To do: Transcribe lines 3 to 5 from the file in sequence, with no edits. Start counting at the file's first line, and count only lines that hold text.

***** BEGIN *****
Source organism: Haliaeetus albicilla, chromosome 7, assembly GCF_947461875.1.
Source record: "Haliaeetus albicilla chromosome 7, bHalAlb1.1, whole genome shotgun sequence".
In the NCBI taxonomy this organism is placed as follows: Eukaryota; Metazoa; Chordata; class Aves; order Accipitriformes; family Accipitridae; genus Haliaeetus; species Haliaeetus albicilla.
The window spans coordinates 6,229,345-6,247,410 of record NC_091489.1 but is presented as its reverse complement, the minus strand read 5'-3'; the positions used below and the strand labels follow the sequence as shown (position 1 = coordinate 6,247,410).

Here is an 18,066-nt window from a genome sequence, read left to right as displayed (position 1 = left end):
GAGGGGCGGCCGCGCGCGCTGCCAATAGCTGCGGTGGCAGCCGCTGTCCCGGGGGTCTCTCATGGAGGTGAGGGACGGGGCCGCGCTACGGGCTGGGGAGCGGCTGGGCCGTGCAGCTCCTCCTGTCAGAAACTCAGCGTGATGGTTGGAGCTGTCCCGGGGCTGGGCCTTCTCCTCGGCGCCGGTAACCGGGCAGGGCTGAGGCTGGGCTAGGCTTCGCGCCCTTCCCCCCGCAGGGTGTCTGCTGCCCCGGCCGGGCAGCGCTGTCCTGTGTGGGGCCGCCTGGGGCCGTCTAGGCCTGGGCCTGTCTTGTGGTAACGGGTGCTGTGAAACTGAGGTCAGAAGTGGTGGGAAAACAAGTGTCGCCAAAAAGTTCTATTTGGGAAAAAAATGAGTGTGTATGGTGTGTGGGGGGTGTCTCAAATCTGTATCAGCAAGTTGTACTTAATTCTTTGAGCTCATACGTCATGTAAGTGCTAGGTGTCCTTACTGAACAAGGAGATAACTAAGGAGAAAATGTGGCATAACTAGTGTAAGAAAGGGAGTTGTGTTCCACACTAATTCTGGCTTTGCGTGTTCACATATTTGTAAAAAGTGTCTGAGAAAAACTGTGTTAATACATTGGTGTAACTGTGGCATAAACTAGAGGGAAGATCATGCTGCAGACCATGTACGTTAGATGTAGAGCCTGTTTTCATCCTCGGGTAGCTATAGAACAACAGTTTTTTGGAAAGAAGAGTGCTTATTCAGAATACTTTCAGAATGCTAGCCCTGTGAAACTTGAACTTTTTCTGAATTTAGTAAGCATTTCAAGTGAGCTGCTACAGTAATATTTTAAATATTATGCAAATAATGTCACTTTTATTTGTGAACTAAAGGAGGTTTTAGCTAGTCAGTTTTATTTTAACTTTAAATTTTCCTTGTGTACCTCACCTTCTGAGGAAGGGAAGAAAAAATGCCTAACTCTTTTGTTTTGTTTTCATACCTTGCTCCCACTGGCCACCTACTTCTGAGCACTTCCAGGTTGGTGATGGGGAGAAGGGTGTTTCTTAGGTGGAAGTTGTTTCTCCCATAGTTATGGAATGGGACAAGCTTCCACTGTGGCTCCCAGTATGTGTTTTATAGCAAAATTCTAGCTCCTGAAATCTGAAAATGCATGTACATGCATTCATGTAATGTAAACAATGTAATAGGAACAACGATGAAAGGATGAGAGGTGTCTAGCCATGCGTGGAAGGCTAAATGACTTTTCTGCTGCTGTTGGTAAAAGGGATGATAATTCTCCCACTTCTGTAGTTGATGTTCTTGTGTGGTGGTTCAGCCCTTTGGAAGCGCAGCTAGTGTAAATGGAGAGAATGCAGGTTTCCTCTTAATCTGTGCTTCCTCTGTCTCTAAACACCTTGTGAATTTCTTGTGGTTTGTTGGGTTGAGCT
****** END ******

In the NCBI taxonomy this organism is placed as follows: Eukaryota; Metazoa; Chordata; class Aves; order Accipitriformes; family Accipitridae; genus Haliaeetus; species Haliaeetus albicilla.
The window spans coordinates 6,229,345-6,247,410 of record NC_091489.1 but is presented as its reverse complement, the minus strand read 5'-3'; the positions used below and the strand labels follow the sequence as shown (position 1 = coordinate 6,247,410).

Here is an 18,066-nt window from a genome sequence, read left to right as displayed (position 1 = left end):